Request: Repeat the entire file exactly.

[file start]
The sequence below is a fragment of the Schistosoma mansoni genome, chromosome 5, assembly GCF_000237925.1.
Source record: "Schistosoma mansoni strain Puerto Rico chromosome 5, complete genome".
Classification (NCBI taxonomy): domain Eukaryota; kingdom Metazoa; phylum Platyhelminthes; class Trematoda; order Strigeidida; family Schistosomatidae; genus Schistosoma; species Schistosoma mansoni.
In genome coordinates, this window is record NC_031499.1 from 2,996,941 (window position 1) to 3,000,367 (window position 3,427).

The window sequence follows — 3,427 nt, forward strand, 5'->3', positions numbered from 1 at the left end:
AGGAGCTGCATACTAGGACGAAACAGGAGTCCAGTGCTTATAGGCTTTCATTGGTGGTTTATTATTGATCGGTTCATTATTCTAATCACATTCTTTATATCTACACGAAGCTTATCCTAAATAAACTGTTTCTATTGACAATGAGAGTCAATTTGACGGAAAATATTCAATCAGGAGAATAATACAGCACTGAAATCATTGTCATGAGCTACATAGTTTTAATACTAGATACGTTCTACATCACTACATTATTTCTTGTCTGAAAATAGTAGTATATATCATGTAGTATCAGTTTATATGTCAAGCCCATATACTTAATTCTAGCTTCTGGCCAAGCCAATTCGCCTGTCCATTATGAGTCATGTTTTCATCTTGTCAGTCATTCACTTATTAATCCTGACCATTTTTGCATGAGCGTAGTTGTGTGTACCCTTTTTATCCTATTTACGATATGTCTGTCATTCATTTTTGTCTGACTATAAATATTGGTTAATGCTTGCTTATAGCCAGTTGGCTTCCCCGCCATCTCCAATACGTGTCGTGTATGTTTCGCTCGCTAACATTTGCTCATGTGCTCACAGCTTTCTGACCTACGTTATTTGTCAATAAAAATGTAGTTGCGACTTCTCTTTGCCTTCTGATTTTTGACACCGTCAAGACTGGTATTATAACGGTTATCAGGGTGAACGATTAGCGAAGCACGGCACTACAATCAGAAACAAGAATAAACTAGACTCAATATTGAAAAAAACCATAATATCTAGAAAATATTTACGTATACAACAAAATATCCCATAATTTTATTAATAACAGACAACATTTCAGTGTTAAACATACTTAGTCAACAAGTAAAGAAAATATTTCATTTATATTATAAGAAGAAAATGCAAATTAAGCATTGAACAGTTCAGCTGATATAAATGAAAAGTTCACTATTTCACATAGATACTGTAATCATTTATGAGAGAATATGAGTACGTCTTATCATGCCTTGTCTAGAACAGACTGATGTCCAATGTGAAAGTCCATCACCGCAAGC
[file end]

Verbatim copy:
The sequence below is a fragment of the Schistosoma mansoni genome, chromosome 5, assembly GCF_000237925.1.
Source record: "Schistosoma mansoni strain Puerto Rico chromosome 5, complete genome".
Classification (NCBI taxonomy): domain Eukaryota; kingdom Metazoa; phylum Platyhelminthes; class Trematoda; order Strigeidida; family Schistosomatidae; genus Schistosoma; species Schistosoma mansoni.
In genome coordinates, this window is record NC_031499.1 from 2,996,941 (window position 1) to 3,000,367 (window position 3,427).

The window sequence follows — 3,427 nt, forward strand, 5'->3', positions numbered from 1 at the left end:
AGGAGCTGCATACTAGGACGAAACAGGAGTCCAGTGCTTATAGGCTTTCATTGGTGGTTTATTATTGATCGGTTCATTATTCTAATCACATTCTTTATATCTACACGAAGCTTATCCTAAATAAACTGTTTCTATTGACAATGAGAGTCAATTTGACGGAAAATATTCAATCAGGAGAATAATACAGCACTGAAATCATTGTCATGAGCTACATAGTTTTAATACTAGATACGTTCTACATCACTACATTATTTCTTGTCTGAAAATAGTAGTATATATCATGTAGTATCAGTTTATATGTCAAGCCCATATACTTAATTCTAGCTTCTGGCCAAGCCAATTCGCCTGTCCATTATGAGTCATGTTTTCATCTTGTCAGTCATTCACTTATTAATCCTGACCATTTTTGCATGAGCGTAGTTGTGTGTACCCTTTTTATCCTATTTACGATATGTCTGTCATTCATTTTTGTCTGACTATAAATATTGGTTAATGCTTGCTTATAGCCAGTTGGCTTCCCCGCCATCTCCAATACGTGTCGTGTATGTTTCGCTCGCTAACATTTGCTCATGTGCTCACAGCTTTCTGACCTACGTTATTTGTCAATAAAAATGTAGTTGCGACTTCTCTTTGCCTTCTGATTTTTGACACCGTCAAGACTGGTATTATAACGGTTATCAGGGTGAACGATTAGCGAAGCACGGCACTACAATCAGAAACAAGAATAAACTAGACTCAATATTGAAAAAAACCATAATATCTAGAAAATATTTACGTATACAACAAAATATCCCATAATTTTATTAATAACAGACAACATTTCAGTGTTAAACATACTTAGTCAACAAGTAAAGAAAATATTTCATTTATATTATAAGAAGAAAATGCAAATTAAGCATTGAACAGTTCAGCTGATATAAATGAAAAGTTCACTATTTCACATAGATACTGTAATCATTTATGAGAGAATATGAGTACGTCTTATCATGCCTTGTCTAGAACAGACTGATGTCCAATGTGAAAGTCCATCACCGCAAGC